As a child, David Berry dreamed of becoming a superhero. And now he is a superhero of sorts, not the kind that leaps tall buildings, but the kind that saves lives.
The 27-year-old M.D./Ph.D. student received the $30,000 Lemelson-MIT Student Prize for his inventive research with a new protein and a common coagulant that may help both stroke and cancer patients.
"While innovation is common at MIT and in our lab, David's ability to produce such a wide variety of inventions with such tremendous clinical potential is rare," said Robert Langer, the Germeshausen Professor of Chemical and Biomedical Engineering at MIT and one of Berry's advisors, in his recommendation letter.
"He passionately seeks to push traditional understanding and conventional boundaries to create entities to treat disease or greatly improve the standard of care," said Langer.
According to the American Stroke Association, someone in America has a stroke every 45 seconds. The FDA has approved only one drug for the treatment of stroke victims, and that must be administered within three hours of the stroke.
"It's not always easy for people to tell they are having a stroke," said Berry, a graduate student in the Harvard-MIT Division of Health Sciences and Technology. "Right now, there is a very short window of time in which people can be treated effectively. I thought there had to be another alternative that could give victims and doctors more time and a better chance for recovery."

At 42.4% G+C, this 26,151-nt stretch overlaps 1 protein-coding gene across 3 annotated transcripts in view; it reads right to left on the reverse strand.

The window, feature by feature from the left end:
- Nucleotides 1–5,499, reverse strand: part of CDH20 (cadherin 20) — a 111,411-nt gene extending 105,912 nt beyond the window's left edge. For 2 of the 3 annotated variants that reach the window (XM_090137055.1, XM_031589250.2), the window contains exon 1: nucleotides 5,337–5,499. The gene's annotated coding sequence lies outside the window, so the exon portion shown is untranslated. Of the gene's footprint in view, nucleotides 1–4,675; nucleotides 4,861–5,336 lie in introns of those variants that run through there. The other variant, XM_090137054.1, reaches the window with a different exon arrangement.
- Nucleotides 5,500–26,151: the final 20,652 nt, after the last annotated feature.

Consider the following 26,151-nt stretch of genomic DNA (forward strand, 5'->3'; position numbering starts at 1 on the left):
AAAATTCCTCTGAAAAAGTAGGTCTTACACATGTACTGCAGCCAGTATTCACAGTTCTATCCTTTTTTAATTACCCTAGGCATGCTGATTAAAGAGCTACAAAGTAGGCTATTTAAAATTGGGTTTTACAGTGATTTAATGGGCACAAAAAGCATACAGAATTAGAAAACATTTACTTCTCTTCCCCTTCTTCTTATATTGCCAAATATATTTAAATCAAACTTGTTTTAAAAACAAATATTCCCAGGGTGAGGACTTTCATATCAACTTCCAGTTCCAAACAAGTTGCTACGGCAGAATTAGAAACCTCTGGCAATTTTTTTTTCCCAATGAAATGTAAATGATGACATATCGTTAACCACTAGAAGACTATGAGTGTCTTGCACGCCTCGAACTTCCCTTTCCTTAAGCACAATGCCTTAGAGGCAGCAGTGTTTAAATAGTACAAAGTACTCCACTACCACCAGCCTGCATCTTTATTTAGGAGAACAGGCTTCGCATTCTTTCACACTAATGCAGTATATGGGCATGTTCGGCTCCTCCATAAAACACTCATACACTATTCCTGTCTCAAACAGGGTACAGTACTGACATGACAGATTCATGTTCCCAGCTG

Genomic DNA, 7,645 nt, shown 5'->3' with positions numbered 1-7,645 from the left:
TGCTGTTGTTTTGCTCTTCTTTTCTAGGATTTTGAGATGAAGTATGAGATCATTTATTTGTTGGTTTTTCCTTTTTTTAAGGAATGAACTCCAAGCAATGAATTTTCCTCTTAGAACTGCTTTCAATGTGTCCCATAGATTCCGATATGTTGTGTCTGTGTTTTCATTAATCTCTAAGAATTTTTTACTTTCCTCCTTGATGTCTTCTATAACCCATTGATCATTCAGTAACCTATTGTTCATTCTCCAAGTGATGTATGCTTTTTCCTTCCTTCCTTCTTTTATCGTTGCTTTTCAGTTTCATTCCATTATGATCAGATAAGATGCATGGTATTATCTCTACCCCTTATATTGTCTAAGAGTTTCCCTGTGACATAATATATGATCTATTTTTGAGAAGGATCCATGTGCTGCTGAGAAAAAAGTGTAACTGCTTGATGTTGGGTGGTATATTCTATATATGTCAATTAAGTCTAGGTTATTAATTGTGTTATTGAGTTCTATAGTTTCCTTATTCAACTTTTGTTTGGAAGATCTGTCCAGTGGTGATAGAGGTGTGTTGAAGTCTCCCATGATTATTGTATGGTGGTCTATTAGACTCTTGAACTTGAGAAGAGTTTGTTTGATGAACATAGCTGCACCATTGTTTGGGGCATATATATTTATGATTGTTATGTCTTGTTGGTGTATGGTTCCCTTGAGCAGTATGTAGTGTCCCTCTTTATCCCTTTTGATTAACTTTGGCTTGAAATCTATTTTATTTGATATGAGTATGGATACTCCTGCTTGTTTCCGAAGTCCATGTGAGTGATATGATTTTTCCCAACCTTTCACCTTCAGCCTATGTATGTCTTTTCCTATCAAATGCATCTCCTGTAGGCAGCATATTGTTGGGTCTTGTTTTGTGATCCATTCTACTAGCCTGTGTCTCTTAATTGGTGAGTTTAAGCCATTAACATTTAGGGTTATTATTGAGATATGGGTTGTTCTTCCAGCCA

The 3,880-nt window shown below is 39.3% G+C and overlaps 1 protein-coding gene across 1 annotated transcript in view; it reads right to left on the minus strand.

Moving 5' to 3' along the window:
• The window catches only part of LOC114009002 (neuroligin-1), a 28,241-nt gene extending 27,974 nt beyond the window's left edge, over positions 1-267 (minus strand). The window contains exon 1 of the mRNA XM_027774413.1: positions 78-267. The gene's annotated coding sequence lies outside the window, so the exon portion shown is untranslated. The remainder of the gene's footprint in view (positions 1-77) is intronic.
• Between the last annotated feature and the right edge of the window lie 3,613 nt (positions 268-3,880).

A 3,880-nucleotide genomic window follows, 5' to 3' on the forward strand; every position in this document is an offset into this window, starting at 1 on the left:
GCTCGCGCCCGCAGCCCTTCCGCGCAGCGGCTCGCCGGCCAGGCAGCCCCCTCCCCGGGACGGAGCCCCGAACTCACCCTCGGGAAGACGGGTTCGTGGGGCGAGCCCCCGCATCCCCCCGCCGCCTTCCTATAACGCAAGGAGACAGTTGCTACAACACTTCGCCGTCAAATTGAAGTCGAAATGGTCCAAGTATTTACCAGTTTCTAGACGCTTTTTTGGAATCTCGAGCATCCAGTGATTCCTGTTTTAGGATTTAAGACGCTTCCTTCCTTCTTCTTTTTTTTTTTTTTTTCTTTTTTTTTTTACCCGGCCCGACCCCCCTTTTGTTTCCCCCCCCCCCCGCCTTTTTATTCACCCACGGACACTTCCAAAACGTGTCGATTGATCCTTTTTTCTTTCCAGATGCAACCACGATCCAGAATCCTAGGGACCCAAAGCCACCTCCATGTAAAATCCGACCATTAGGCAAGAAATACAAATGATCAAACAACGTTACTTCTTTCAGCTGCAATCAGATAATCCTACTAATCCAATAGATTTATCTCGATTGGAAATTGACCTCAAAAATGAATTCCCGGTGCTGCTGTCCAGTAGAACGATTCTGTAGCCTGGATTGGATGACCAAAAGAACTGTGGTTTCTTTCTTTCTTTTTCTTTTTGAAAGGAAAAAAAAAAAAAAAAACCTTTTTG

Working in the lab of Ram Sasisekharan, a professor of Biological Engineering and another of Berry's advisors, Berry and co-workers at MIT conceived the idea of a new protein, called dimeric FGF2, or dFGF2 for short. This protein synthetically induces the combined effects of heparin, a common anticoagulant, and a protein called fibroblast growth factor, or FGF2, which helps with the formation of new blood vessels.
If given within 24 hours of a stroke, dFGF2 can limit the amount of brain tissue damage. If given after 24 hours, it can substantially improve the patient's rate of functional recovery, which the current treatment does not do. Because dFGF2 can be given in small doses, it also reduces serious side effects, such as extreme weight loss.
"David's dFGF2 invention has already been patented and licensed and it is moving toward entering clinical trials," Langer said. "This is an incredible achievement for any student, much more so to have been completed within six months of entering a lab."
In addition to developing a new application to potentially treat strokes, Berry's studies of internalized heparin have also led to a promising new technique for treating cancer.
"Through my work with dFGF2 and my observations of how heparin interacts with other compounds, I started thinking about the potential impact it could have treating cancer," Berry said. "I discovered that by binding heparin to a polymer and delivering it to the body, I could attack the cancer cells but leave the surrounding healthy cells unharmed."
Due to the specific chemical makeup of his heparin-polymer conjugate, Berry found that most of it is absorbed by cancerous cells in the body, instead of by healthy cells.
"With this single invention, David made several innovations to create a new way to potentially treat a wide variety of cancers," Sasisekharan said in his recommendation letter.
"My ultimate career goal is to help improve the quality of peoples' lives," Berry said. "What I appreciate most about science and research is that, although you don't aid people on a day-to-day basis as physicians do, you have the potential to impact society as a whole."
A version of this article appeared in MIT Tech Talk on February 16, 2005 (download PDF).